The Daniell cell has two active electrodes, meaning that both the copper and the zink electrodes participate in the redox reaction. However, in a lemon battery for example, the copper electrode is inert - it doesn't participate in the redox reaction. When is it possible to only have one active electrode? Is it possible to generate electricity by using two inert electrodes?
A non-chemical way to generate electricity using two inert electrodes in salt water is through magnetohydrodynamics. If the salt water moves past the electrodes in a magnetic field, it generates an electric current without consuming the electrodes or electrolyte.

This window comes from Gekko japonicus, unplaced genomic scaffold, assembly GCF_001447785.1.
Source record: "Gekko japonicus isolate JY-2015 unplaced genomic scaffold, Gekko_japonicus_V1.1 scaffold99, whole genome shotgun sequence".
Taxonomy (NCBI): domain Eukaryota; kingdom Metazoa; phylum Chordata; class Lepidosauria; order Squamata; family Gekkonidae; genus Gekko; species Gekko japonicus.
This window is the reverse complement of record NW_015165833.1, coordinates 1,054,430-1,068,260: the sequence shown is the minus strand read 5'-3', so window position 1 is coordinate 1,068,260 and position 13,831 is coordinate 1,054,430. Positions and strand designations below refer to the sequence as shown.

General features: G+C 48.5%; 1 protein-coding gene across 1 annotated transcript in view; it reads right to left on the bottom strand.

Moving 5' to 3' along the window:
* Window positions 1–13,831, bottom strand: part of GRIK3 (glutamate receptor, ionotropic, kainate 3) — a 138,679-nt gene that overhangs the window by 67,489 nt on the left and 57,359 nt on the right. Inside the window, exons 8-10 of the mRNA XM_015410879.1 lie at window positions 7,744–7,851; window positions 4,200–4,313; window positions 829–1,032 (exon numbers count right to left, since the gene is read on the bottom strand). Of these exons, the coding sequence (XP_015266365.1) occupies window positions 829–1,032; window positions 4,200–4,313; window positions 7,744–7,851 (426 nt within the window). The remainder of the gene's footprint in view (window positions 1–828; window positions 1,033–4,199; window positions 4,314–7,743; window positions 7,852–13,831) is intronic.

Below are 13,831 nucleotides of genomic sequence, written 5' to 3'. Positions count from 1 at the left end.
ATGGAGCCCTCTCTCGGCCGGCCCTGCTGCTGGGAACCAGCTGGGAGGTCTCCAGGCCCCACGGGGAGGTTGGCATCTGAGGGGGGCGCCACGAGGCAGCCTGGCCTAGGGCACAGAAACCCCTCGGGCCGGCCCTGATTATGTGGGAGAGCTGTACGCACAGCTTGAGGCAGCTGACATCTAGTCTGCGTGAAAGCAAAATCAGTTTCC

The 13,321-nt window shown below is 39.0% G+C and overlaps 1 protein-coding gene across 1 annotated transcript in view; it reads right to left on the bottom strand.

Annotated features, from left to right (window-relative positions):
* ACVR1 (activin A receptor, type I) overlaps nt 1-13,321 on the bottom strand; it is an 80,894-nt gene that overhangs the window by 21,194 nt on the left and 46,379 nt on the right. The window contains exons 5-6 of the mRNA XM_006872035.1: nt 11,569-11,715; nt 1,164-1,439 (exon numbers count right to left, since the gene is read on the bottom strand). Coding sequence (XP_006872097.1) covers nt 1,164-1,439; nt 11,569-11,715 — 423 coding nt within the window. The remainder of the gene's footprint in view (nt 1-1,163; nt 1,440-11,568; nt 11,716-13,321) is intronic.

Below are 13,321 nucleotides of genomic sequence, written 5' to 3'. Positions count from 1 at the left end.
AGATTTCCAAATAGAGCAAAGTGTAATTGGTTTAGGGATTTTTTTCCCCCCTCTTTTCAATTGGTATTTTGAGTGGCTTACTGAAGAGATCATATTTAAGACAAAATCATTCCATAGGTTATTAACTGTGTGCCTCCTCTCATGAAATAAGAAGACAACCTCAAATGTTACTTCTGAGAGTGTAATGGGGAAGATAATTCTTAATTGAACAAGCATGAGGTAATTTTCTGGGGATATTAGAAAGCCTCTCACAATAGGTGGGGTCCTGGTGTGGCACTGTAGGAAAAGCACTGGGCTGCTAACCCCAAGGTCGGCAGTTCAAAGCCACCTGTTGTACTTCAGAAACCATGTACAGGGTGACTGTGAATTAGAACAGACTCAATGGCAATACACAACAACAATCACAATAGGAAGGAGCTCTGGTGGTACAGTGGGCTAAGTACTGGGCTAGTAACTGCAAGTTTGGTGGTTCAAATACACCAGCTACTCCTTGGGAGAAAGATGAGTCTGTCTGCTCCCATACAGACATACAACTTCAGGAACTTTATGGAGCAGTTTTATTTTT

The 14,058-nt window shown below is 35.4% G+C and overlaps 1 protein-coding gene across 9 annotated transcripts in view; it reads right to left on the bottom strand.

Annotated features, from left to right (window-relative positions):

This could make an interesting "magic trick" or puzzle: use a moving magnetic field, e.g. a magnet attached to a motor, in a box below a beaker filled with salt water, and insert two carbon electrodes connected to an AC current meter. Of course, make sure the motor is very quiet.